A group of teachers and students forced Pope Benedict XVI to cancel his visit to La Sapienza Unversity in Rome this week. But the Pope has made public the address that he had written for the occasion. It is the follow-up to the formidable lecture in Regensburg, on the ultimate questions of faith and reason.
The unprecedented cancellation of the Pope’s visit was announced at 5 p.m. on Tuesday, January 15, in a curt press release from the Vatican press office. The following day, the Cardinal Secretary of State wrote in these words to the rector of the university that had invited Benedict XVI, professor Renato Guarino:
“Since at the initiative of a decidedly minority group of professors and students, the conditions for a dignified and peaceful welcome were lacking, it has been judged prudent to delay the scheduled visit in order to remove any pretext for demonstrations that would have been unpleasant for all.
“But in the awareness of the sincere desire on the part of the great majority of the professors and students for culturally significant words from which they can take encouragement for their personal journey in search of the truth, the Holy Father has arranged to send you the text he prepared personally for the occasion […] with the hope that all may find within it ideas for enriching reflections and examinations.”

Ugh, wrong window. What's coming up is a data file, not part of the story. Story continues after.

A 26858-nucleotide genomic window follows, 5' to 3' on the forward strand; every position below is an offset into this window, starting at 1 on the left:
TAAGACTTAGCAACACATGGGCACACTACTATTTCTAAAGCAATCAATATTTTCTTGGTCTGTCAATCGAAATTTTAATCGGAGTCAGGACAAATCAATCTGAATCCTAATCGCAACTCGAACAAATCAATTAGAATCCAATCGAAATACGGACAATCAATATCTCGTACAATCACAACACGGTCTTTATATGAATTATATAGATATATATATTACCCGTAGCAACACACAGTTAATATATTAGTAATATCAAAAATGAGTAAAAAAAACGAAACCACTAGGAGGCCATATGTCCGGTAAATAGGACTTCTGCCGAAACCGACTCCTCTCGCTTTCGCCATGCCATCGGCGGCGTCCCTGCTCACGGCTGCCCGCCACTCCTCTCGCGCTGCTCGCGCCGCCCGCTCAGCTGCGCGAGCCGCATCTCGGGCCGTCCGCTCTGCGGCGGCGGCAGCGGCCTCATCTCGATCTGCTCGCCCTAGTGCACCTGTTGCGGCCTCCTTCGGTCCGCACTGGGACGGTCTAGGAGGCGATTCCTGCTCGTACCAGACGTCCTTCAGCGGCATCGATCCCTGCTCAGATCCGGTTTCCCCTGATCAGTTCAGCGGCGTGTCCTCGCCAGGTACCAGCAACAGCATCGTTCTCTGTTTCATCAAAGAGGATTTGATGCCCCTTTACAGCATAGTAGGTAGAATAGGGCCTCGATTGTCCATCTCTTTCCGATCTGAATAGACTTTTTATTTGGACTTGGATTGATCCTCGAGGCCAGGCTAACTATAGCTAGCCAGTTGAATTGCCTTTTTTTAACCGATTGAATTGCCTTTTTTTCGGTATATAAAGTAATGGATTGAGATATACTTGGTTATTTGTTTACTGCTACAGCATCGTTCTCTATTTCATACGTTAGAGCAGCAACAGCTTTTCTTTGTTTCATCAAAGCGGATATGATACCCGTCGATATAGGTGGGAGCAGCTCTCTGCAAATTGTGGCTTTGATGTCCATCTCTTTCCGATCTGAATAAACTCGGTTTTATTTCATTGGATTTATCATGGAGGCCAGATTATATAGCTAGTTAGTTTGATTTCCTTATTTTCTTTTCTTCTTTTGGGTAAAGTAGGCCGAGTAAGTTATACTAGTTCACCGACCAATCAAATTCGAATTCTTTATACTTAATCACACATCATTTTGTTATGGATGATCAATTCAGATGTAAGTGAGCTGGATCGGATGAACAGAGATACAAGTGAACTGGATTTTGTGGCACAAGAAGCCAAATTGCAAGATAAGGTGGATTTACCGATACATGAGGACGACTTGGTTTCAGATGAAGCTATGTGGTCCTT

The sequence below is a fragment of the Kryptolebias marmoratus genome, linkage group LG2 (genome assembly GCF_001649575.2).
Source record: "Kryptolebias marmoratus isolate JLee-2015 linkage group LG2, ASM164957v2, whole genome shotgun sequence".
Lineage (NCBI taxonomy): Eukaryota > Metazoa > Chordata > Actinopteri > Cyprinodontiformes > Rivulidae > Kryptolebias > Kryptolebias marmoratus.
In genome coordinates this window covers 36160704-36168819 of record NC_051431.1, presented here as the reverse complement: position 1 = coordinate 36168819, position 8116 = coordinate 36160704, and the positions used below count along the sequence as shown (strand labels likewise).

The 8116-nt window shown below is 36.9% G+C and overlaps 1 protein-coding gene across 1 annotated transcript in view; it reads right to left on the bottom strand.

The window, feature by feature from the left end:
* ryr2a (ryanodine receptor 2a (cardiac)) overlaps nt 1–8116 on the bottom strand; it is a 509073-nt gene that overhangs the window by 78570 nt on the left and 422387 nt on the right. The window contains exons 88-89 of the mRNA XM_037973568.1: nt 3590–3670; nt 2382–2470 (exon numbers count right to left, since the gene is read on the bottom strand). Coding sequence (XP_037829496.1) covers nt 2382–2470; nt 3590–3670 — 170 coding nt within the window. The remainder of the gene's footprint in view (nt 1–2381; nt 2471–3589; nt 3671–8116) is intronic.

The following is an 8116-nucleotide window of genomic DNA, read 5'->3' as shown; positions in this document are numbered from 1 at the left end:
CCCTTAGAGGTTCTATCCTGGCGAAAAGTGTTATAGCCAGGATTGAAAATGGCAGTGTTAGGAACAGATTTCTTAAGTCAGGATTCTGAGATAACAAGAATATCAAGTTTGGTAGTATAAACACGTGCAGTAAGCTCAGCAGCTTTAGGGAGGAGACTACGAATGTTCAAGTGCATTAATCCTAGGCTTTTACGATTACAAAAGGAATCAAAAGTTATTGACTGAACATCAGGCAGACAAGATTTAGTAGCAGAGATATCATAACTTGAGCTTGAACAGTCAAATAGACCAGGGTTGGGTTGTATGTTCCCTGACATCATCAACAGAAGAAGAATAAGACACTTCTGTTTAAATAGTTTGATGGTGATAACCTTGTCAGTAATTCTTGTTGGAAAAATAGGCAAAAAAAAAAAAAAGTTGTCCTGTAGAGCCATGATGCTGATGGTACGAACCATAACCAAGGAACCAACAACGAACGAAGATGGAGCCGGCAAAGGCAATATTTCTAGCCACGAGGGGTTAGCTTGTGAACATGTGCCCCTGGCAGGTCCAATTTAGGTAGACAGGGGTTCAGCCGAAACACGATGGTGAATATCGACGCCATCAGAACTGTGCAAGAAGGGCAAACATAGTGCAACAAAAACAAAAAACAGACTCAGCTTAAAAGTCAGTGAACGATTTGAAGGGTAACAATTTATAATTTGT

And on the afternoon of that same day, “L’Osservatore Romano” published the complete text of the address that the pope was supposed to have read the following day at the “La Sapienza” university.
It is a lecture that is related to the one Benedict XVI delivered at the university of Regensburg on September 12, 2005. The subjects are the nature and tasks of the university, the relationship between truth and freedom, between faith and reason, among philosophy, theology, and the other branches of knowledge, between the Church and the modern world.
Click ‘Read more’ to see how the Pope explained, “I do not come to impose my faith, but to call for courage on behalf of the truth.”